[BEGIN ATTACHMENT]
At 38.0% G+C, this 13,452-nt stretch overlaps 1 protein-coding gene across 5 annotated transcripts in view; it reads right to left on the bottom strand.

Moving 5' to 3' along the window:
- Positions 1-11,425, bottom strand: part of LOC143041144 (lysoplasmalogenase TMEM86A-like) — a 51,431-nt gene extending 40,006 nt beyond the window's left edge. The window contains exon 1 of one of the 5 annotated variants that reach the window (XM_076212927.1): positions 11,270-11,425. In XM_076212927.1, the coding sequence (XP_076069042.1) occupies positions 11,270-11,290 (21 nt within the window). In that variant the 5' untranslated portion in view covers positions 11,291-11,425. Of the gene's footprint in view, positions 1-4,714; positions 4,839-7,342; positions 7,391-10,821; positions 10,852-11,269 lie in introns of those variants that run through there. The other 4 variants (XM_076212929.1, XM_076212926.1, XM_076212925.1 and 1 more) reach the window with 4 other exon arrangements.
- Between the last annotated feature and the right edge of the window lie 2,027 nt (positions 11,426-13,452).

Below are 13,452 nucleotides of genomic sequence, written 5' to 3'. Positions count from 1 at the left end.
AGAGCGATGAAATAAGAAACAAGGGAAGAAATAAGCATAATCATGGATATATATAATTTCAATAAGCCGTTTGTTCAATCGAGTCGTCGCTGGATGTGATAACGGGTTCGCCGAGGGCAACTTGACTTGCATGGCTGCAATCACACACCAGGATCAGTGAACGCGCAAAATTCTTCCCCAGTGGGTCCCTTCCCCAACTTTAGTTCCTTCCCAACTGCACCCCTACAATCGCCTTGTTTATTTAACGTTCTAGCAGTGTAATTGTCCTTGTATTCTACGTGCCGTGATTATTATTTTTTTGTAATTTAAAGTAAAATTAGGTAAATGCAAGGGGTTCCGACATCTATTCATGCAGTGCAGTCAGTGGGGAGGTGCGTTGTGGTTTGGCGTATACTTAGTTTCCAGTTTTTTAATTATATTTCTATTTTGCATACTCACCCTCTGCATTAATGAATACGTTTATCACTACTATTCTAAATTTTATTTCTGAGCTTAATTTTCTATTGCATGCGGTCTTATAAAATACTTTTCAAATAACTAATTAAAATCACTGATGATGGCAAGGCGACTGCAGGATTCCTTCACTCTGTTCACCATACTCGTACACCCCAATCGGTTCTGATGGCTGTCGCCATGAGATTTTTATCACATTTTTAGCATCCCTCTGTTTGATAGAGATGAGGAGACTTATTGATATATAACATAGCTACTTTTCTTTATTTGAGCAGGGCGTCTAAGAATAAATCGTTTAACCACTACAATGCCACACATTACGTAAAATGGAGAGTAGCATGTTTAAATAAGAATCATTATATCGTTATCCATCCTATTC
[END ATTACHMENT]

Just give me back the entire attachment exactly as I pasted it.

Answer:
At 38.0% G+C, this 13,452-nt stretch overlaps 1 protein-coding gene across 5 annotated transcripts in view; it reads right to left on the bottom strand.

Moving 5' to 3' along the window:
- Positions 1-11,425, bottom strand: part of LOC143041144 (lysoplasmalogenase TMEM86A-like) — a 51,431-nt gene extending 40,006 nt beyond the window's left edge. The window contains exon 1 of one of the 5 annotated variants that reach the window (XM_076212927.1): positions 11,270-11,425. In XM_076212927.1, the coding sequence (XP_076069042.1) occupies positions 11,270-11,290 (21 nt within the window). In that variant the 5' untranslated portion in view covers positions 11,291-11,425. Of the gene's footprint in view, positions 1-4,714; positions 4,839-7,342; positions 7,391-10,821; positions 10,852-11,269 lie in introns of those variants that run through there. The other 4 variants (XM_076212929.1, XM_076212926.1, XM_076212925.1 and 1 more) reach the window with 4 other exon arrangements.
- Between the last annotated feature and the right edge of the window lie 2,027 nt (positions 11,426-13,452).

Below are 13,452 nucleotides of genomic sequence, written 5' to 3'. Positions count from 1 at the left end.
AGAGCGATGAAATAAGAAACAAGGGAAGAAATAAGCATAATCATGGATATATATAATTTCAATAAGCCGTTTGTTCAATCGAGTCGTCGCTGGATGTGATAACGGGTTCGCCGAGGGCAACTTGACTTGCATGGCTGCAATCACACACCAGGATCAGTGAACGCGCAAAATTCTTCCCCAGTGGGTCCCTTCCCCAACTTTAGTTCCTTCCCAACTGCACCCCTACAATCGCCTTGTTTATTTAACGTTCTAGCAGTGTAATTGTCCTTGTATTCTACGTGCCGTGATTATTATTTTTTTGTAATTTAAAGTAAAATTAGGTAAATGCAAGGGGTTCCGACATCTATTCATGCAGTGCAGTCAGTGGGGAGGTGCGTTGTGGTTTGGCGTATACTTAGTTTCCAGTTTTTTAATTATATTTCTATTTTGCATACTCACCCTCTGCATTAATGAATACGTTTATCACTACTATTCTAAATTTTATTTCTGAGCTTAATTTTCTATTGCATGCGGTCTTATAAAATACTTTTCAAATAACTAATTAAAATCACTGATGATGGCAAGGCGACTGCAGGATTCCTTCACTCTGTTCACCATACTCGTACACCCCAATCGGTTCTGATGGCTGTCGCCATGAGATTTTTATCACATTTTTAGCATCCCTCTGTTTGATAGAGATGAGGAGACTTATTGATATATAACATAGCTACTTTTCTTTATTTGAGCAGGGCGTCTAAGAATAAATCGTTTAACCACTACAATGCCACACATTACGTAAAATGGAGAGTAGCATGTTTAAATAAGAATCATTATATCGTTATCCATCCTATTC